said to have borne off the prize of valour at Artemisium [c 17]. 


13. on^|X(f>opTJv tiroievvTO. See p. 6, 1. 7. 

15. ovK 44 'dissuades', p. 31, 1. 3. d.'yat6|i€VoC [dydo/xai] t€ 

132 NOTES ON Lxix 

Kttl 4>6ov€ovT€s ' who wcrc ill disposed to and jealous of her '. Cf. 
6, 6 1 (i)66v(^ Kai ayy xp^oiievos. 

1 6. dT€ €v irpioToicri T€Ti|iT]jievT|s ' because she enjoyed the 
highest position in the king's esteem '. The introduction of the 
gen. abs. with are, instead of a participle agreeing with avr^^ 
shows that the writer is giving his own explanation of their jealousy. 
Cp. p. 47, 1. 14. €v irpcoTotcri may be either masc. or neut. op. Thuc. 
4, 105 8uvaadaL ev rois TrpdjTOLS tcou rjireipwrwu and id. 7, 27, 4 
ej' TO s irpdoTOLS cKaKuae to. irpdy/xaTa [7/ Ae/ceXeta]. For omission 
of article in this idiom see instances in L. and Sc. 

17. 8id 'above', cp. p. 19, 1, 25. rfj Kpicri 'this expression 
of opinion', sententia [but Stein reads dvaKpiai 'contradiction', 
'opposition', quoting Plato 176 and 277. See note on text]. 

2 I. TOtori irXe'oo-i ' the majority '. 

22. KaraSo^as seems only a strengthened 56^as, ' having made 
up his mind ', cp. p. 2, 1. 22 and 9, 57. 

23. t6t€ 8^ 'whereas on this occasion'. eSeXoKaK^civ, p. 12, 
1. 1 1 : the present is here used as an historical tense. 


25. irapijY^eXXov 'when they (the leaders) passed the word 
round to put to sea '. 

26. irapeKpCGrjorav ' were ranged in line of battle ', the forces of 
the two parts of the word are—eKpidrjaau 'they were separated', 
xapa 'in kteral order': so that it is a proleptic word, — 'they were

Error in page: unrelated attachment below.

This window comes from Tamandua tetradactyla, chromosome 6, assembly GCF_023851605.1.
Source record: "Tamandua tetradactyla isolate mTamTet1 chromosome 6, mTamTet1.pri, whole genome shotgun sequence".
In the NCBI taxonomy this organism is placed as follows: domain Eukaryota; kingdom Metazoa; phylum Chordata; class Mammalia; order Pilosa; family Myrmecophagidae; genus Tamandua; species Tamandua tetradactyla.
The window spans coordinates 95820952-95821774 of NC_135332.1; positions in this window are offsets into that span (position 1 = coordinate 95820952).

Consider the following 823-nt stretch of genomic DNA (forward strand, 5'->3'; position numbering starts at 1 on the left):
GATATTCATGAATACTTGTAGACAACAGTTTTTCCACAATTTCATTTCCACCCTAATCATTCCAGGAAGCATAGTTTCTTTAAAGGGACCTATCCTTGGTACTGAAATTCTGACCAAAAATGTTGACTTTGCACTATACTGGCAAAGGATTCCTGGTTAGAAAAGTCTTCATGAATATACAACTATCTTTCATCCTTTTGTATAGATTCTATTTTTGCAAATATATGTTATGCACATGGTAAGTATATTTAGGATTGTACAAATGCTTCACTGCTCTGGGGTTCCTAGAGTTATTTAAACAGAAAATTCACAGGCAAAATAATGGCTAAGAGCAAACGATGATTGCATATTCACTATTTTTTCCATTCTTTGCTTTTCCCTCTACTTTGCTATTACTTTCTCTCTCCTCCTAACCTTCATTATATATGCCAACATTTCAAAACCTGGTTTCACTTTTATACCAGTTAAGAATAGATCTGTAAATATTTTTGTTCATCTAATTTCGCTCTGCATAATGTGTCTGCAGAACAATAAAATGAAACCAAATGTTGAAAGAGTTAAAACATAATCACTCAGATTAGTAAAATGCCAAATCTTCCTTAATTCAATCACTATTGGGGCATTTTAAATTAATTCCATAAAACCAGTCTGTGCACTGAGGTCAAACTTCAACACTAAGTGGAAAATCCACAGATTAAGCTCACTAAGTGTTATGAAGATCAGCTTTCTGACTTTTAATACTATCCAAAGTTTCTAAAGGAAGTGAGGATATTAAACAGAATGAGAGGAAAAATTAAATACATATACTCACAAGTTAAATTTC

so separated as to be in line '. 

37 3. hreyivtro ' came down upon them while thus engaged ', 
' overtook them '. 

4. ovK TjKio-Ta, p. 21, 1. 20. 

5, 6. dppcoScov oTi . . . vav(xa\€€iv |A€XXoi6v...'iroXiopK'qo-ovTat 
' But they were alarmed (at the thought) that they were going to 
fight for Attica while fixed at Salamis, and that if conquered they 
would be caught in the Island and subjected to a siege '. ' Verbs of 
fearing as they imply thought sometimes take the construction of 
ordinary indirect discourse ', and with ?>ti introducing a causal sen- 
tence cp. Xen. Cyr. 3, i, i ecpo^etro on dfpdrjffeadai ^fxeWe ra^aaiXeia 
oiKodo/jLeii^ apx^H^evoi. Goodwin, Moods and Tenses, p. 85, 6. The 
expression vavfxaxieiv /xiWotev is to be noted as equivalent to a future 
coordinate with TroXiopKiqaoyTai, the optative is used as representing 


the thoughts of another, just as the future optative is used for the 
indie, fut. in oblique oration. The variation to the indicative in the 
second clause is a matter of idiom like the variation of the moods in 
two final clauses, both being grammatically admissible; see p. 4, 
I. II ; p. 40, 1. 12. 

8. dTro\aji4>0€VT£s 'cut off from retreat'. 


II. £tI tt]v ireXotrowtio-ov 'to invade tlie Peloponnese ' : but 
they got no farther than the Megarid, see 9, 14. 

16. Is t6v'Io-0(jlov t^ovTO. Seep. 26, 1. 9. 

18. <rvy\<i»fravT€s 'having blocked up with earthworks', see 
on p. 15, 1. 27. 

20. olKo86p,€ov * they began to build '. The wall which 
crossed the Isthmus at a point about seven miles east of Corinth 
was finished in the following spring, see 9, 8. The distance across 
is about five miles. 

22. i^vcTo * was being wrought to perfection '. The verb drca 
is nearly confined to poetry, the more common form avvco being